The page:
My client is Beezow Doo-doo Zopittybop-bop-bop; you might have heard of him. If so, it's not because his case involves severe allegations or sympathetic victims. No, it's because on January 6, 2012, the Internet exploded in delight when a guy whose name would make Bill Cosby swoon was picked up on drug charges; imitation Beezows flourished on Facebook, #FreeBeezow trended on Twitter and Reddit rejoiced.
After all, if there's anything the Internet loves more than cats, it's when somebody lives down to expectations ("Kim Kardashian got divorced? Say it ain't so!"). Offered an amusing way to tie drugs to erratic behavior, the blogosphere had a field day. The narrative was convenient, familiar, comforting. It was also dead wrong.
Although none of you had seen Beezow's name before then, I had. It belonged to a man who had been found incompetent to stand trial, institutionalized and forcibly medicated before finally pleading no contest to two misdemeanors; I'd been assigned his case on appeal. His name had been Jeffrey Drew Wilschke, but you know him as Beezow. He'd recently missed an appointment we'd set up. When I saw his mugshot on Reddit two days later, I learned why.
Beezow has had a rough journey to Internet notoriety. And although he is certainly not typical, the story of how his case moved through the system is. For defendants with mental-health issues, the difficulties start on day one.
It's extremely important, as a defendant, to develop a relationship with your attorney. Conversely, good attorneys take the time to understand what individual clients need. When cases call for compromise, the right solution for one client may be entirely inappropriate for another. So I make a point of getting to know all my clients, even the challenging ones.
But what if a client can't or won't make that kind of connection? Not only is it impossible to determine their ideal result, it may be impossible to proceed at all. This can lead to a "competency hearing," where a judge will rule whether a defendant can (1) understand the proceedings and (2) aid in his own defense. If not, they may not stand trial, plead guilty or waive their right to an attorney.
Courts can also determine, however, that an incompetent defendant could be "medicated into competency" and order involuntary treatment, often over a defendant's strident objections. This is what happened to Beezow. It is an explosively controversial issue, and there isn't enough room here to do it justice. Generally speaking, though, supporters of involuntary treatment believe that because mental disorders distort the lens through which the world appears, those they afflict may not be able to clearly evaluate their own interests.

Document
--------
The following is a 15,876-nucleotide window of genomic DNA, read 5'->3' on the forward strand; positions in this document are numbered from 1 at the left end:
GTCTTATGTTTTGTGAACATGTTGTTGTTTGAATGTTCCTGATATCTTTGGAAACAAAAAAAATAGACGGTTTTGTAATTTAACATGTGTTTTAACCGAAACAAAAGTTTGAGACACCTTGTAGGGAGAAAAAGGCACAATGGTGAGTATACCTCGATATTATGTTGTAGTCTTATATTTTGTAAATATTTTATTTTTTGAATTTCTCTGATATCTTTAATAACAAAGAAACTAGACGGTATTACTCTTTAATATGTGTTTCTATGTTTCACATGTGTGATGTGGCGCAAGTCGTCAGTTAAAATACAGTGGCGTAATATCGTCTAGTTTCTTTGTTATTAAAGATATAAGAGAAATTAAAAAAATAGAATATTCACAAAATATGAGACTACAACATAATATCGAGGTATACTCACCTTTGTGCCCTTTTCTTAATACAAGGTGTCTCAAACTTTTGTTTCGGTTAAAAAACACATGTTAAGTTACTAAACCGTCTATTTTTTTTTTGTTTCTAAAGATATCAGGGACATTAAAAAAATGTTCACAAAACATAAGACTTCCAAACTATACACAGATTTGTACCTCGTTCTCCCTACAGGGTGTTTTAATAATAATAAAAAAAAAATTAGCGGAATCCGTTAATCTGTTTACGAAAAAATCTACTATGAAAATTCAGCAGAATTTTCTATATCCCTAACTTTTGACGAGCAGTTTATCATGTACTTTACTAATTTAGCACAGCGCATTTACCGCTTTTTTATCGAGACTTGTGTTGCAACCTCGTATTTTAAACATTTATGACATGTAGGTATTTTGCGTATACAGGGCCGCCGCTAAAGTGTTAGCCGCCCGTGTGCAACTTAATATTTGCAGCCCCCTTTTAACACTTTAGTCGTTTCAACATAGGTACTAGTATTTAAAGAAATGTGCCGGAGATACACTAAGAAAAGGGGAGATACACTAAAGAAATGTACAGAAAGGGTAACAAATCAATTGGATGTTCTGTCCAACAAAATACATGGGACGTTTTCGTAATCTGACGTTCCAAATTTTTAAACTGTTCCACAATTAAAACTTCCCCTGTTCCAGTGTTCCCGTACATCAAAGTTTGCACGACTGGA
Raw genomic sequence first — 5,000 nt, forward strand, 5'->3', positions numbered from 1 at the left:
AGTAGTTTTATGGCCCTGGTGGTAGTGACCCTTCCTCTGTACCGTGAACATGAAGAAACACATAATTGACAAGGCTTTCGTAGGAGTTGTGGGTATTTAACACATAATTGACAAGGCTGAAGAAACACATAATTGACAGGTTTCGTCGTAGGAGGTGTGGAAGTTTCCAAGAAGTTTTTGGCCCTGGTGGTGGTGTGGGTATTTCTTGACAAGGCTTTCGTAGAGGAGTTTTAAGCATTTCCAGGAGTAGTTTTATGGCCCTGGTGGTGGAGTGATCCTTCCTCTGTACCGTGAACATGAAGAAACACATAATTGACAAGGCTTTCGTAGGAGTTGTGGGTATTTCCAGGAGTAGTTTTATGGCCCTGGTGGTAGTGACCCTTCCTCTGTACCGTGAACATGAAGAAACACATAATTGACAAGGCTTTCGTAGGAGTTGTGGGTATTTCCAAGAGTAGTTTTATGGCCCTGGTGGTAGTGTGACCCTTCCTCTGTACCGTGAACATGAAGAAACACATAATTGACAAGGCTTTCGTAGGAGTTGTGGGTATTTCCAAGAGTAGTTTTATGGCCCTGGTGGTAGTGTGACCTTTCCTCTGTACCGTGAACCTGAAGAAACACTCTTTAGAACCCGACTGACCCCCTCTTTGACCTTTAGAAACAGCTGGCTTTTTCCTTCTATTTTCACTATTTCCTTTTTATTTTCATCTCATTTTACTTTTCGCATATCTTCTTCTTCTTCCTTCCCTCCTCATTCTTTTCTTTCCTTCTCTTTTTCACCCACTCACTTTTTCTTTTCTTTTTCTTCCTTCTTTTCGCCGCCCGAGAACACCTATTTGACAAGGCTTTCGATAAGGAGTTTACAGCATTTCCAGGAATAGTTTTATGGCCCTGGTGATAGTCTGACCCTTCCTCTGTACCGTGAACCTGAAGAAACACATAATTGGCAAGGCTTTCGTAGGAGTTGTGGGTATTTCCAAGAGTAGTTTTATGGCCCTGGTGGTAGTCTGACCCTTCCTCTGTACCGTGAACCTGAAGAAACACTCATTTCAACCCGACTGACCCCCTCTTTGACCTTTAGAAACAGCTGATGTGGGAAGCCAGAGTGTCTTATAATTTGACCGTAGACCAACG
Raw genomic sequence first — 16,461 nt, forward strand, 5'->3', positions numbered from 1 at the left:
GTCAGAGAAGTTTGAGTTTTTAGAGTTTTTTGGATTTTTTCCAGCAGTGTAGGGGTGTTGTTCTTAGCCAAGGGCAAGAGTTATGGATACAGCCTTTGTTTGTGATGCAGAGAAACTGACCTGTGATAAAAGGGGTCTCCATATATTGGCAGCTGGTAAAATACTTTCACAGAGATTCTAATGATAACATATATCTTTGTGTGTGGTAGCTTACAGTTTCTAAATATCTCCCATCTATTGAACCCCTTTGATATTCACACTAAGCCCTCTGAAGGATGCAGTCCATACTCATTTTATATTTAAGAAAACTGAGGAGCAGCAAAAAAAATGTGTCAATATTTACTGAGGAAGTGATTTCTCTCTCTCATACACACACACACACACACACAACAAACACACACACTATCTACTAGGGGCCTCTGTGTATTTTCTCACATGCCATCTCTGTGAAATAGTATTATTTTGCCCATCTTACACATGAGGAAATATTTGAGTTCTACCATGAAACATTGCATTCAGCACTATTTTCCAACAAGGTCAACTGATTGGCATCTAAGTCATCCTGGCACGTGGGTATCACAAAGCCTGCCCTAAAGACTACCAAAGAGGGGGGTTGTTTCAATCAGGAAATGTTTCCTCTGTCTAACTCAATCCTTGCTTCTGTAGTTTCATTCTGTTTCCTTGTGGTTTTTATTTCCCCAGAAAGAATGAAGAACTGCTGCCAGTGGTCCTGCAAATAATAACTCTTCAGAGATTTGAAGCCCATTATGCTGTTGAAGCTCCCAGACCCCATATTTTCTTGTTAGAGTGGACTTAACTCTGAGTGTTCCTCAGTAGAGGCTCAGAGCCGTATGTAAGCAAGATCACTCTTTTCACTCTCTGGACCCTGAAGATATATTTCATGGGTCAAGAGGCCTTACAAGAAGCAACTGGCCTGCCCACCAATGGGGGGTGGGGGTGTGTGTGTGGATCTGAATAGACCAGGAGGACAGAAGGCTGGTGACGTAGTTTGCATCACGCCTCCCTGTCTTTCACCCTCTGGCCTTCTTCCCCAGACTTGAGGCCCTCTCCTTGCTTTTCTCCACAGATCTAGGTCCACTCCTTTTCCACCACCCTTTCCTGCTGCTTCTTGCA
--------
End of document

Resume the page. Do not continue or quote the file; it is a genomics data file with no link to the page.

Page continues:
The underlying question is simple: at what point does a citizen lose the right to not be forcibly medicated? For those inmates who present a physical threat, such violations of liberty may be necessary. But what about those who threaten only the system's smooth operation, and perhaps their own freedom? That's a trickier discussion.
As for those in the system suffering from less conspicuous mental disorders, their situation barely registers. Even when defendants have documented histories of mental illness, courts commonly mandate treatment of the disorder's symptoms -- alcoholism, drug abuse, violence -- without mentioning therapy or medication. To ignore the root cause of a defendant's behavior and then be somehow shocked when he violates his probation is absurd. It's like asking a man with a broken leg to run a race, but only providing him morphine to dull the pain. Once any pressure is applied, morphine or no, his fracture simply cannot bear the weight.
Then again, this viewpoint will prevail as long as society continues to treat mental disorders as less real than physical ones -- nobody would tell an asthmatic to try breathing harder, or expect a diabetic to manufacture insulin with a smile. And yet those with depression, or mania, or ADHD? They just need to cheer up, or settle down or focus.
That's the insidious thing about mental illness, and why the convenient ironies of Beezow's situation garnered such a reaction: as much as we'd like to believe in empathy, most people simply don't care much about plights outside their individual experience.
Let's be honest, though: if we as individuals aren't particularly empathetic, it isn't a huge deal. We make some ignorant comments, hurt a few people's feelings, miss an opportunity or three to make the world a better place. Little things like that. But an indifferent criminal-justice system is a much larger problem. That's why the actors who constitute that system, including myself, must attend to each defendant's individuality, even when it takes an unfamiliar form. Perhaps especially then.
So, what's in a name? When that name is Beezow Doo-doo Zopittybop-bop-bop, quite a bit. There's amusement, for sure, along with confusion. Maybe a hint of vertigo, if you spend too long reading it. But there's also a burgeoning awareness that something else might be going on. Not to say we shouldn't laugh at the infinite range of absurdity life presents -- we're only human, after all. But at the same time, as we smirk and judge and dismiss, we must strive to remember one simple fact: the most important part of any name is that there's a human being behind it.
Oh, and by the way: Beezow says hello.